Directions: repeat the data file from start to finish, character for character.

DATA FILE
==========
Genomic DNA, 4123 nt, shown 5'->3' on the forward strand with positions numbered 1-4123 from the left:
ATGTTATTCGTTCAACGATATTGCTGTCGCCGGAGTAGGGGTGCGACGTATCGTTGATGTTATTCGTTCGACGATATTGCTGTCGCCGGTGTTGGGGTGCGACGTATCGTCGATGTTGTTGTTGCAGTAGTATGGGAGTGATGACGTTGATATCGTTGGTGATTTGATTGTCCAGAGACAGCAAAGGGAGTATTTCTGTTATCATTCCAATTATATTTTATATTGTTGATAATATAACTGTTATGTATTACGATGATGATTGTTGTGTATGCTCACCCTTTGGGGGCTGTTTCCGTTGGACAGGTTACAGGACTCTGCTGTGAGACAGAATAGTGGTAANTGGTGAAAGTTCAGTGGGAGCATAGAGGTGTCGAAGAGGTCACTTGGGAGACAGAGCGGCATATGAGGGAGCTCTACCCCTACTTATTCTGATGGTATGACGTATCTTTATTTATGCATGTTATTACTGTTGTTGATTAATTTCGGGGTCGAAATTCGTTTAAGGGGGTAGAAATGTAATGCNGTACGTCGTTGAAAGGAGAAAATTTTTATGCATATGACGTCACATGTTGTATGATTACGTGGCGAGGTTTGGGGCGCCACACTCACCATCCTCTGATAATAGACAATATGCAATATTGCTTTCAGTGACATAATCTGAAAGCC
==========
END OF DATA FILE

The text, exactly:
Genomic DNA, 4123 nt, shown 5'->3' on the forward strand with positions numbered 1-4123 from the left:
ATGTTATTCGTTCAACGATATTGCTGTCGCCGGAGTAGGGGTGCGACGTATCGTTGATGTTATTCGTTCGACGATATTGCTGTCGCCGGTGTTGGGGTGCGACGTATCGTCGATGTTGTTGTTGCAGTAGTATGGGAGTGATGACGTTGATATCGTTGGTGATTTGATTGTCCAGAGACAGCAAAGGGAGTATTTCTGTTATCATTCCAATTATATTTTATATTGTTGATAATATAACTGTTATGTATTACGATGATGATTGTTGTGTATGCTCACCCTTTGGGGGCTGTTTCCGTTGGACAGGTTACAGGACTCTGCTGTGAGACAGAATAGTGGTAANTGGTGAAAGTTCAGTGGGAGCATAGAGGTGTCGAAGAGGTCACTTGGGAGACAGAGCGGCATATGAGGGAGCTCTACCCCTACTTATTCTGATGGTATGACGTATCTTTATTTATGCATGTTATTACTGTTGTTGATTAATTTCGGGGTCGAAATTCGTTTAAGGGGGTAGAAATGTAATGCNGTACGTCGTTGAAAGGAGAAAATTTTTATGCATATGACGTCACATGTTGTATGATTACGTGGCGAGGTTTGGGGCGCCACACTCACCATCCTCTGATAATAGACAATATGCAATATTGCTTTCAGTGACATAATCTGAAAGCC